‘Better Call Saul’: Rhea Seehorn on Season 5’s Best Scenes, and What They Taught Her About Kim

     July 3, 2020


The brilliance of Better Call Saul is in the details. And few know that better than Rhea Seehorn, who for five seasons hasn’t just played the character of Kim Wexler, but brought the emotionally complex lawyer to life in ways that few actors ever get the chance to do.

This comes out when you talk to her, as I learned during a recent video interview as part of our Collider Connected series. It’s something she credits to the writing, led by Peter Gould and Vince Gilligan. “I feel very spoiled by the writing I’ve been allowed to do in my career and I just want to keep going forward with that. I know that playing such a multi-layered nuanced character that is allowed to evolve over the seasons has been so exciting to me and blissfully challenging as an actor to keep peeling this onion,” she says. “I really hope that I get to keep doing that kind of work.”

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Image via AMC

Our conversation spanned the bulk of her career, but Saul is a showcase for her talents unlike any work she’s done before. “Not that I haven’t done great writing — everything I’ve done, I’ve been extremely proud of — but this is particular in its ability and allowance for letting a character evolve.”

[Editor’s note: The following contains spoilers for Better Call Saul Season 5.]

Several important scenes from Season 5, arguably, showcase this to a great degree, one being an intimate conversation in Episode 5, “Dedicado a Max,” between Kim and complicated paramour Jimmy (Bob Odenkirk) where he coaxes her into doing an impression of her boss Kevin (Rex Lynn).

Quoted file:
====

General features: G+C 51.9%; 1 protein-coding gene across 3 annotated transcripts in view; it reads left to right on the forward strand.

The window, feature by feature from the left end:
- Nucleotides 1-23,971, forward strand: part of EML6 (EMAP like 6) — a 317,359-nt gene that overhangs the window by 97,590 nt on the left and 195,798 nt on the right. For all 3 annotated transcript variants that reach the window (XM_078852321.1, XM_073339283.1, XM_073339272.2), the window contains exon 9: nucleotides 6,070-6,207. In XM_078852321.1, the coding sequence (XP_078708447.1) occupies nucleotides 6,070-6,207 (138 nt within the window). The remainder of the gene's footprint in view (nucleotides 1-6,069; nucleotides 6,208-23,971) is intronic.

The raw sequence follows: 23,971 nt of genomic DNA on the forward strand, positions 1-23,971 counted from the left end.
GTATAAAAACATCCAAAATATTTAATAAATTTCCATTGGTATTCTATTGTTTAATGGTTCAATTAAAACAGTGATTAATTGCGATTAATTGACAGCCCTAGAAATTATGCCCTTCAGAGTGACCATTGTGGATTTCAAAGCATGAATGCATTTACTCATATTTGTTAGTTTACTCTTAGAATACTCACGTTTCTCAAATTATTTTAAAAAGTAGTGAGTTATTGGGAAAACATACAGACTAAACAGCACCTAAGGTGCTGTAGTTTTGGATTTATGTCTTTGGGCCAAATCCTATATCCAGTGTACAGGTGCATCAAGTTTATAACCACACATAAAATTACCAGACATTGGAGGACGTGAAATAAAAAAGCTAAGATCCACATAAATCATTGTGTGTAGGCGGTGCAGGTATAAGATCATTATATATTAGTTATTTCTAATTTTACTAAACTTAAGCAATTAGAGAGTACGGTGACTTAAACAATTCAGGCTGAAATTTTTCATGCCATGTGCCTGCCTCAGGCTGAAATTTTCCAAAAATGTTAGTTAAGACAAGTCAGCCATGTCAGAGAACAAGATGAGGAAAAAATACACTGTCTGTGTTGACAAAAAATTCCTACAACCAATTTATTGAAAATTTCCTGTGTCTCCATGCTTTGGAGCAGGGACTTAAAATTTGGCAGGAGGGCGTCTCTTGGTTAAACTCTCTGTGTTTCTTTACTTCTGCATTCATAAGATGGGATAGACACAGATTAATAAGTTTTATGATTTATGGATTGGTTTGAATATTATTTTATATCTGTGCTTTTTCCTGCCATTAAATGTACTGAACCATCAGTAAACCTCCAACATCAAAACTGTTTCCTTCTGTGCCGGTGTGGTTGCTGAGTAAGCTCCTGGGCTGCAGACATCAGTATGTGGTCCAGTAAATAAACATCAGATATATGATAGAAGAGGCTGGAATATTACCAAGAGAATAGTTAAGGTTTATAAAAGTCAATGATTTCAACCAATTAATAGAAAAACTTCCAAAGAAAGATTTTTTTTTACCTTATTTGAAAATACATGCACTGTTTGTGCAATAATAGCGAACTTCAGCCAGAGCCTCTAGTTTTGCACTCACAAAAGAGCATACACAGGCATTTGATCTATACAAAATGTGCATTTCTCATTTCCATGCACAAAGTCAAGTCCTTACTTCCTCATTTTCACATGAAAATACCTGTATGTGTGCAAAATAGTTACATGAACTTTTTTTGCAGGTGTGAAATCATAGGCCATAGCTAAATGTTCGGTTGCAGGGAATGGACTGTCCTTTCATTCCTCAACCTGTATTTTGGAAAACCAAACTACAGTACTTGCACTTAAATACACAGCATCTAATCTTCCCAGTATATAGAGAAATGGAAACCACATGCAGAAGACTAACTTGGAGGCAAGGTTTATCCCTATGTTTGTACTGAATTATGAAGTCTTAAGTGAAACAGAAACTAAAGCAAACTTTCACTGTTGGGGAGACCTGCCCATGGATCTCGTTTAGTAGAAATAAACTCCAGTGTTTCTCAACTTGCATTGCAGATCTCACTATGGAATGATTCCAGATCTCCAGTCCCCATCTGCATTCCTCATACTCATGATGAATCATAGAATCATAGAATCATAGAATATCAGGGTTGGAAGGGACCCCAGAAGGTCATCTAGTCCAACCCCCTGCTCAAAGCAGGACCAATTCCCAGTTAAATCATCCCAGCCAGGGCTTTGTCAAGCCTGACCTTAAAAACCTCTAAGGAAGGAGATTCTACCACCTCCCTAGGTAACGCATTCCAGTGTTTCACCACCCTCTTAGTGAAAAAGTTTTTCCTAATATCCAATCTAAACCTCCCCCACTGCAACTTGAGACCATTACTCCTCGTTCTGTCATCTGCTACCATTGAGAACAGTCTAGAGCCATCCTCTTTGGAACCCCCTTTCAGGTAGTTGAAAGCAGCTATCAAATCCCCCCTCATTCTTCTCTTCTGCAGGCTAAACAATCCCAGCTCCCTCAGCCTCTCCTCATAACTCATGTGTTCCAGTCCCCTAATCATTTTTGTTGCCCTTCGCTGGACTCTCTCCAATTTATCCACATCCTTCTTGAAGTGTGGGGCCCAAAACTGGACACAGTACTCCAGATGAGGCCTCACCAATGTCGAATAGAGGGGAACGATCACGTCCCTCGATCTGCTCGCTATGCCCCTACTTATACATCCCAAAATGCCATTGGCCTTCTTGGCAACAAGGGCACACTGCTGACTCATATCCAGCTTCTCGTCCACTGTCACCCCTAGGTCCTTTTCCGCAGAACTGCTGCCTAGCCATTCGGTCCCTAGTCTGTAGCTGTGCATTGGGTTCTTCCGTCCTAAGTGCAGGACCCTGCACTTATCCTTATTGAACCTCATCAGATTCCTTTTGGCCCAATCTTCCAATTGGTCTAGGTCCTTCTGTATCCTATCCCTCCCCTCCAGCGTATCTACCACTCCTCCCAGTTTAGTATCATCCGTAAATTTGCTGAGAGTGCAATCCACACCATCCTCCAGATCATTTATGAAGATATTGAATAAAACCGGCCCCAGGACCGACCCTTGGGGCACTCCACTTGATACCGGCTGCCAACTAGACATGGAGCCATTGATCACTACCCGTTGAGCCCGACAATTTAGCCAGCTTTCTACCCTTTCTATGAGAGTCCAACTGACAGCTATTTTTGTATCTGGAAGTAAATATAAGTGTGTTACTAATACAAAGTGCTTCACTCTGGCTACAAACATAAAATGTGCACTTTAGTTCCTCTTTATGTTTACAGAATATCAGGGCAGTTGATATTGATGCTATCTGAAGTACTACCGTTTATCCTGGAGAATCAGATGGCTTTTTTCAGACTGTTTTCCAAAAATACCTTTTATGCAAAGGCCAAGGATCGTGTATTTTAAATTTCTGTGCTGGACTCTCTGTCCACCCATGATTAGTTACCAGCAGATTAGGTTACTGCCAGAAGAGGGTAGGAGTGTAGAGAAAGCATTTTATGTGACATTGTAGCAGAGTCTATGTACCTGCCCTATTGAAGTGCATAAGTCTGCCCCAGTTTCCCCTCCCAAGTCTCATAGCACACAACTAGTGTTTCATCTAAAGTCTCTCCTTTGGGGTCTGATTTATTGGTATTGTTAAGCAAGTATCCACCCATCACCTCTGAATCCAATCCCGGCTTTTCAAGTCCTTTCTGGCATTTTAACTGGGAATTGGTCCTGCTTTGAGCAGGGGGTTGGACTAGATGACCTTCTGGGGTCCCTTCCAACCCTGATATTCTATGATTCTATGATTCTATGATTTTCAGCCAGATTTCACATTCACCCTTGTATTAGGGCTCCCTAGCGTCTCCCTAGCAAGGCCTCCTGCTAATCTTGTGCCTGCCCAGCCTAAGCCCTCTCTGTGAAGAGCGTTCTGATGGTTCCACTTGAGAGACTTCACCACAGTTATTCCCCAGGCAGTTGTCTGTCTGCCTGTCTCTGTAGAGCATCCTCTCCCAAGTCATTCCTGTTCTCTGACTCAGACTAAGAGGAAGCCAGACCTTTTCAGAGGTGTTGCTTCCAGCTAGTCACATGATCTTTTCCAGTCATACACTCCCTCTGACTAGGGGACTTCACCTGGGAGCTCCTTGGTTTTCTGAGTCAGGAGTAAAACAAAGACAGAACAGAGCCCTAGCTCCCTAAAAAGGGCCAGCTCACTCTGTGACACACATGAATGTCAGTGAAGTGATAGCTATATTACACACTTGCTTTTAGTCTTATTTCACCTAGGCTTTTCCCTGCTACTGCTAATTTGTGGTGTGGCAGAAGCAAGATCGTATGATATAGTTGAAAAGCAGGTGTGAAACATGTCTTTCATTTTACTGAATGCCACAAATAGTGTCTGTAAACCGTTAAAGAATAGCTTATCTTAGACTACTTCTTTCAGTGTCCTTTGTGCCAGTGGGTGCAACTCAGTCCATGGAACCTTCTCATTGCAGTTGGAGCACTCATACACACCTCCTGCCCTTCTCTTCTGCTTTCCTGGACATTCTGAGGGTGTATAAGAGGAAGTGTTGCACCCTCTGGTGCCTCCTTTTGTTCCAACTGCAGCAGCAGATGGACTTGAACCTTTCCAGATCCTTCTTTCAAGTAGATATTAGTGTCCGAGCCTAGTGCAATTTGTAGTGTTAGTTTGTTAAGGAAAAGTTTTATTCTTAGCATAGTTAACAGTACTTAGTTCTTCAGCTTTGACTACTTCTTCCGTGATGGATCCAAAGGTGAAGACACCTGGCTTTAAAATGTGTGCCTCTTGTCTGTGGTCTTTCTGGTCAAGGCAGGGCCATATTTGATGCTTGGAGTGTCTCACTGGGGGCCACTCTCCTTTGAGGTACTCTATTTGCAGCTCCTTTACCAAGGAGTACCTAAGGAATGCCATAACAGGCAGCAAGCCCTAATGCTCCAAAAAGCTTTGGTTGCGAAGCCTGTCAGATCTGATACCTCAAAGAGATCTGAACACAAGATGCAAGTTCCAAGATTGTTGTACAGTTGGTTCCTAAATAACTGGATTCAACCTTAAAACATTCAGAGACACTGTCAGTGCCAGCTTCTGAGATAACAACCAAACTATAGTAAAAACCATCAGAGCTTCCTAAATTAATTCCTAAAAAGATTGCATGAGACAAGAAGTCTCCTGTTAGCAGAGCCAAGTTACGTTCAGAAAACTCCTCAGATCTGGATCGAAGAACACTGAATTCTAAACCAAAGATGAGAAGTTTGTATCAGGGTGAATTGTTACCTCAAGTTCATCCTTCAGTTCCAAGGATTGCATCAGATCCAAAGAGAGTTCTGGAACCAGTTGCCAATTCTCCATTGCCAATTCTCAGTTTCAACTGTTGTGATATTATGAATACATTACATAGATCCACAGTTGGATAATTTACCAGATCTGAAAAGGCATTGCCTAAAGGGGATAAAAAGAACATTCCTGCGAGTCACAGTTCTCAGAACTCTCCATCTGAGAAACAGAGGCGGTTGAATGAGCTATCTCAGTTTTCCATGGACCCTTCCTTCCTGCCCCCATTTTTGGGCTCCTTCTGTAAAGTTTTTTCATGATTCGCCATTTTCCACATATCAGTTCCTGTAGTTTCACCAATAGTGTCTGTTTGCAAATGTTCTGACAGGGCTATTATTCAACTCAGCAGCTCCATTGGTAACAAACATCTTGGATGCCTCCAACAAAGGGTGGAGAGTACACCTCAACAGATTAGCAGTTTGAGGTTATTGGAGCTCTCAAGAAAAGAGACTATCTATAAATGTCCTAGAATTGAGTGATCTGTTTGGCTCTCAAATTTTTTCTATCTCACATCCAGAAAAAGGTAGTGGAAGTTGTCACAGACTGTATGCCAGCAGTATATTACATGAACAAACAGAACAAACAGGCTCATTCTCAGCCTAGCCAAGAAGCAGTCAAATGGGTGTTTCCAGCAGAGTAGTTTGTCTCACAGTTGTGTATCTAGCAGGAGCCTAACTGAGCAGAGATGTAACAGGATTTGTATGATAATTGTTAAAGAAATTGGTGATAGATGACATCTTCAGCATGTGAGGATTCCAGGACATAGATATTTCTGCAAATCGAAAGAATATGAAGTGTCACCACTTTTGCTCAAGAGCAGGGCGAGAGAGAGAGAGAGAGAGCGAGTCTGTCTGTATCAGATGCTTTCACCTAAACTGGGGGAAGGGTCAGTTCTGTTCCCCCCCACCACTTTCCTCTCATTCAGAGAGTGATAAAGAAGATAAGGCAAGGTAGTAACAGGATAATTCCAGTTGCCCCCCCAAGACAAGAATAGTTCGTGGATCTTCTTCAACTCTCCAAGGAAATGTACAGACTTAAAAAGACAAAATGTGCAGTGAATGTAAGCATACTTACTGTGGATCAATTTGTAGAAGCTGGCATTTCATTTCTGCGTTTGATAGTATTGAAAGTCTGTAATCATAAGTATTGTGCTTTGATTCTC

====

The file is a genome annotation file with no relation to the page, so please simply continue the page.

Says Seehorn, “she’s not a performer like Jimmy is… I don’t think she’s ever doing a bit. Performance is always a balance when you’re playing a lawyer but you yourself are an actor, because lawyers are performers themselves in a courtroom, but not necessarily in the same way that an actor understands the theatrics of a scene. And so where do you find that balance? With that scene imitating Rex Lynn I went to [director Jim McKay] and said, you know, honestly, I feel like she probably isn’t very good at it, impressions, and I think she likes that that’s Jimmy, that’s not her. He’s the performer.

“And once we did it, it added this element that I thought really worked well storytelling-wise. There’s a vulnerability and a sweetness to her showing her belly. If you’ve ever been around somebody that’s a gifted storyteller or extremely funny, and you thought you had something funny to say, it’s daunting to try to perform in front of a gifted performer. To try to be the funny one. And so I think for her, it was showing her soft belly a little bit. Like, ‘okay, okay, I’ll try but I know it’s gonna be stupid’ and then he laughs and plays along with it and she feels valued in a totally different way for her, I think.”

Another scene that was deliberately underwritten on the page but is dense with emotion is the scene at the end of Episode 6, “Wexler v. Goodman,” which feels like a break-up until it suddenly becomes a proposal. The scene begins with Jimmy trying to coax Kim into doing her impression of Kevin again, but after Jimmy’s betrayal earlier in the episode Kim’s just not in the mood. “That’s the sadness that comes when you’re trying to recall and relive a magical moment with someone and it’s lost. It’s just not there anymore,” says Seehorn.